The season of giving is here and if you’re thinking about how to reduce your 2013 tax liability through charitable contributions, you might consider asking your financial advisor about rolling over any IRA required minimum distributions you are required to withdraw this year.
If you’ve already given this way — and many have, says development’s Gloria Higginbotham, who’s processed at least six RMD contributions in the past 30 days — the College thanks you. While the end-of-year deadline is near, Sweet Briar’s director of planned giving Margie Lippard says there’s still time to do it.
“For those alumnae and friends of Sweet Briar who are ages seventy and a half and above, a special window of opportunity exists until Dec. 31, 2013, to give up to one-hundred thousand dollars directly to Sweet Briar from your IRA and eliminate income taxation on the distribution,” Lippard says. “The charitable IRA rollover is a tax-savvy form of giving: You’ll make a difference to Sweet Briar and to your 1040.”
For retirees such as Patti Powell Pusey ’60 and her husband, Bill, donating some of their required individual retirement account distributions has become a staple since reaching 70 1/2, when the IRS requires that IRA owners begin withdrawing money. The direct charitable rollover has been an option since 2006, although the provision is set to expire at the end of this year. Congress can renew it, as it has in previous terms — but there is no guarantee lawmakers will, according to Forbes magazine.
“I use the IRA required distribution for most of our gifts. No sense increasing our taxable income if I can gift it to SBC,” Pusey says, with the admonition that a tax advisor should be consulted.
Pusey, who graduated cum laude with a degree in modern European history, is an ardent supporter of Sweet Briar for what she calls “lifetime contributions” to her life with Bill and their children, Patricia, Margaret and William “Biff” Pusey.
“Two trends stand out that began while at Sweet Briar,” she says. “Aside from the outstanding academic background, I learned that I was considered a leader. This realization has allowed me to take on many volunteer challenges. It also gave me the courage to establish a twenty-eight-year career as a security-licensed insurance broker with Connecticut Mutual Life/MassMutual. Learning how to learn at SBC made this possible.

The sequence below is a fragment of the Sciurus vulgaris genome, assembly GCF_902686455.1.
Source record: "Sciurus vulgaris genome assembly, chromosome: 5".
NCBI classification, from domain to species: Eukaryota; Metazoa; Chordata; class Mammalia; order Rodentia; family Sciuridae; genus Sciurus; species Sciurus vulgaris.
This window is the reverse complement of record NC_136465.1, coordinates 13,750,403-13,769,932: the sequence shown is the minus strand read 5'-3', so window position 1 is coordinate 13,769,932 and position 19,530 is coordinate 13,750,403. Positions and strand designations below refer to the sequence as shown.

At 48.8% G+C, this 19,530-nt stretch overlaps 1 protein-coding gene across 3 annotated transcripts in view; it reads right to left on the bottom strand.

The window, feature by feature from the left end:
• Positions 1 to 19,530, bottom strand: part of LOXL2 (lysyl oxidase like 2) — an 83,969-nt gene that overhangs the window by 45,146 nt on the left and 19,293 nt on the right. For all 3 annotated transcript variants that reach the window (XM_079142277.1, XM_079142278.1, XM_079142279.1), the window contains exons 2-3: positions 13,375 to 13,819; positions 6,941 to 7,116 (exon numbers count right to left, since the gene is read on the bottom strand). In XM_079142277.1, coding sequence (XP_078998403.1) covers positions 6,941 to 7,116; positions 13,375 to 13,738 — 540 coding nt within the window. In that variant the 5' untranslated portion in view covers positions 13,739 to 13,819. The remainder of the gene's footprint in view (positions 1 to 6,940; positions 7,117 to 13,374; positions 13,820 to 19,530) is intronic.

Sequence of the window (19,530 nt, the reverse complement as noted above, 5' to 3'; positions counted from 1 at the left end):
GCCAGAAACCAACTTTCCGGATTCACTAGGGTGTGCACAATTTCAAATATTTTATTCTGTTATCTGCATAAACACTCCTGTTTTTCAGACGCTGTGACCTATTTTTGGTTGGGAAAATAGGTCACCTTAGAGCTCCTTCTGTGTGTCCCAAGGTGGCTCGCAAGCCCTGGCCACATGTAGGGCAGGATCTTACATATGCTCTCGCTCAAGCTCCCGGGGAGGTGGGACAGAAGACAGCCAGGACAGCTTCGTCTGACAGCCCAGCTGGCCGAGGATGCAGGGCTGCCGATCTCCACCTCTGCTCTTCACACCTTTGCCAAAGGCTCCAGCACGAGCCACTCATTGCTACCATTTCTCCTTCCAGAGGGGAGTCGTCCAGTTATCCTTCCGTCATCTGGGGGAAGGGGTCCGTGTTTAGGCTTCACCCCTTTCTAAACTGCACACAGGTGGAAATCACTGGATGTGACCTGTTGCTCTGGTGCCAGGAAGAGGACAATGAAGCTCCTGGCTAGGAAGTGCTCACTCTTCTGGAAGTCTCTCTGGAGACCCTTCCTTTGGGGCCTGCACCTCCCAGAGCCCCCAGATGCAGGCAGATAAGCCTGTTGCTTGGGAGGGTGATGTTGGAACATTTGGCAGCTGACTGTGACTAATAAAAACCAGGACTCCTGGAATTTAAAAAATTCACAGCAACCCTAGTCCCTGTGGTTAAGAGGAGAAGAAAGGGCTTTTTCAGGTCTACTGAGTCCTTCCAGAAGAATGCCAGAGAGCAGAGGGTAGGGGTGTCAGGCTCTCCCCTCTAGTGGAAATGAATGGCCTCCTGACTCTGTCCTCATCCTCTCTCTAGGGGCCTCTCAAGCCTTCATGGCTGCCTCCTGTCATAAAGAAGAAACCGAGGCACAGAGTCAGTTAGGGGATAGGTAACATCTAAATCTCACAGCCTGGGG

“Secondly, my college contacts have been invaluable to me, as Bill and I have lived in various cities. Whether it was San Francisco, two stints in Richmond, or Arlington, [Sweet Briar] women have welcomed us, introduced us to their friends and made each place a marvelous home for us and our family. We have been truly blessed by this fabulous female network!”
Because of her gratitude, Pusey has actively supported Sweet Briar in many ways, including working on each five-year reunion, chairing the National Reunion Gift Committee — through which she made friends in other class years — and serving eight years on the board of directors.
“What fun it has been and continues to be today,” Pusey says.
Of course, Pusey wasn’t a passive observer during the four years she spent as a student — and she remembers them fondly. She excelled academically and was a member of Phi Beta Kappa. Among her many activities, she played basketball for four years, making varsity captain as a senior; sang in the choir; served on numerous committees; and was Reid Hall president her sophomore year and her senior-year SGA vice president. She even edited photos for Briar Patch and was tapped as a Q.V. — not coincidentally an honor bestowed on the most enthusiastic and spirited members of the first-year class.
She also took part in past and still-treasured traditions — such as the now-gone May Court and the Ring Game, which is still happening today. That’s how she announced her engagement to Bill.
“The marriage is still going strong after fifty-three years,” she says.
Thanks to Pusey and donors like her, so is Sweet Briar.
Category: Alumnae and Development